A new study in General Hospital Psychiatry confirms that Blacks with depression plus another chronic medical condition, such as Type 2 diabetes or high blood pressure, do not receive adequate mental health treatment.
Those who do seek treatment for depression often receive medications from a primary care provider, the authors said, and are less likely to have care from specialized mental health providers. Consequently, those patients are less likely to receive mental health treatment recommended by American Psychiatric Association (APA) guidelines. Primary care is rarely adequately resourced to provide long-term mental health treatment.
“People who have depression are more likely to develop type 2 diabetes and vice versa,” said lead study author Amma A. Agyemang, M.S., M.P.H. of Virginia Commonwealth University’s psychology department. “We found depression treatment below par for minorities, even those with co-morbid diabetes or hypertension. Having a mental illness and a medical illness makes both more complex to treat, and the rate of obtaining depression treatment remains low for this population.”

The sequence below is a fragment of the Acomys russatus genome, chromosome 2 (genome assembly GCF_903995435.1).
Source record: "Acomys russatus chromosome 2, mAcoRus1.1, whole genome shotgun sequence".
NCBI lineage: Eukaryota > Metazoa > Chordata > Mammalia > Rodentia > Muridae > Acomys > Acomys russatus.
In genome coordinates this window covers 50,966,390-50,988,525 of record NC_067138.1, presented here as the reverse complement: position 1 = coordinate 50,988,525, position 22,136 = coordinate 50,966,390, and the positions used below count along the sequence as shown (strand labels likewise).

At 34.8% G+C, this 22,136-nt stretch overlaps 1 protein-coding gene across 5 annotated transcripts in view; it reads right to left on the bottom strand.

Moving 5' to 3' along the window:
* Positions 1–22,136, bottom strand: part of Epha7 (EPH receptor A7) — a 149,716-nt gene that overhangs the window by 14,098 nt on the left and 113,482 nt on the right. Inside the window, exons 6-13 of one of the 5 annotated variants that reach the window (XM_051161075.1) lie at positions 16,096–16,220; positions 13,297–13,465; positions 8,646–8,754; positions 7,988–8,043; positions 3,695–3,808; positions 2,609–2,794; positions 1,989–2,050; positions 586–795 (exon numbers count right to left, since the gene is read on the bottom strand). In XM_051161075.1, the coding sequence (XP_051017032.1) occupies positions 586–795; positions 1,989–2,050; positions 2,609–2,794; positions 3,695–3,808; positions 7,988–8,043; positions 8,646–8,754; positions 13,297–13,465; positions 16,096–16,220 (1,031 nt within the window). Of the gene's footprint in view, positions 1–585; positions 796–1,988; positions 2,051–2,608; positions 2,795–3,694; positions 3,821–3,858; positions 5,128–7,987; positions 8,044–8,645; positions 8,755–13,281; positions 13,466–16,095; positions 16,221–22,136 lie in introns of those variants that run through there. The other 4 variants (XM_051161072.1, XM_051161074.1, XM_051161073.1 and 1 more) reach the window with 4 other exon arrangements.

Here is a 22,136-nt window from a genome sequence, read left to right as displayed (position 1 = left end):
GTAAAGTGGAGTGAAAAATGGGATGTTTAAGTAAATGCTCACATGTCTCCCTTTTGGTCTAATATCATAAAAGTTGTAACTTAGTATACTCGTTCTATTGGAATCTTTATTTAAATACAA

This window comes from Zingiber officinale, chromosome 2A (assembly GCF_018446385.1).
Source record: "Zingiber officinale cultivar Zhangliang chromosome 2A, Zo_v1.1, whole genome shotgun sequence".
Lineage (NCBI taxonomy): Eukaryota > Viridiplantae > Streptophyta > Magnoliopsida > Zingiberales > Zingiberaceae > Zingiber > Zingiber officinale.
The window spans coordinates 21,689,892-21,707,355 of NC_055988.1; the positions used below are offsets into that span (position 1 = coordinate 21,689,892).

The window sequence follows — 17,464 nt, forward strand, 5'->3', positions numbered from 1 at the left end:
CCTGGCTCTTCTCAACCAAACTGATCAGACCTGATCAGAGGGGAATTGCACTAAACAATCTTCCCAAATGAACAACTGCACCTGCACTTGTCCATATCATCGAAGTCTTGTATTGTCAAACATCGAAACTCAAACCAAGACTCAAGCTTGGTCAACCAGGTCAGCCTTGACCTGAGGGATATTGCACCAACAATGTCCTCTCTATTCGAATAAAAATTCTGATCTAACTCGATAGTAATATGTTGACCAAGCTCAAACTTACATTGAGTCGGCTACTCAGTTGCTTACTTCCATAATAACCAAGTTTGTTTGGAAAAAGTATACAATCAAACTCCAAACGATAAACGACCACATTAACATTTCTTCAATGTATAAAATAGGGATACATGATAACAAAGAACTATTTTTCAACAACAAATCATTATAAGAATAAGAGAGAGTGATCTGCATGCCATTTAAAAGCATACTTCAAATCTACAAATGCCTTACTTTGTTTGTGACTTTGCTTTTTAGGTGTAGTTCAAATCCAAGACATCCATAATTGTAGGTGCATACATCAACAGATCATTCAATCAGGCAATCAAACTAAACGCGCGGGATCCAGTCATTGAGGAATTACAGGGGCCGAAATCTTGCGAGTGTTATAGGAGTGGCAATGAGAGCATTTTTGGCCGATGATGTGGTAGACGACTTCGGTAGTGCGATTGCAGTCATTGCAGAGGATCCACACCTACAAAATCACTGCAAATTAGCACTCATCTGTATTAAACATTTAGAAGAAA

The research team utilized cross-sectional data obtained between 2001 and 2003 from the National Survey of American Life. They were particularly interested in two opposing hypotheses: exposure or crowd-out effects. The former occurs when a person has both a mental and medical illness, said Agyemang. A provider helps manage the medical illness, and will be more likely to inquire about mental health. In contrast, crowd-out effects occur when a medical illness like type 2 diabetes demands more focus, resulting in inadequate mental health care.
Overall, they found that only 19.2 percent of Black Americans with major depression alone, 7.8 percent with depression plus type 2 diabetes and 22.3 percent with depression plus hypertension reported receiving psychotherapy or antidepressant treatment in accordance with APA guidelines.
Read more about the link between diabetes and depression at Health Behavior News Service.
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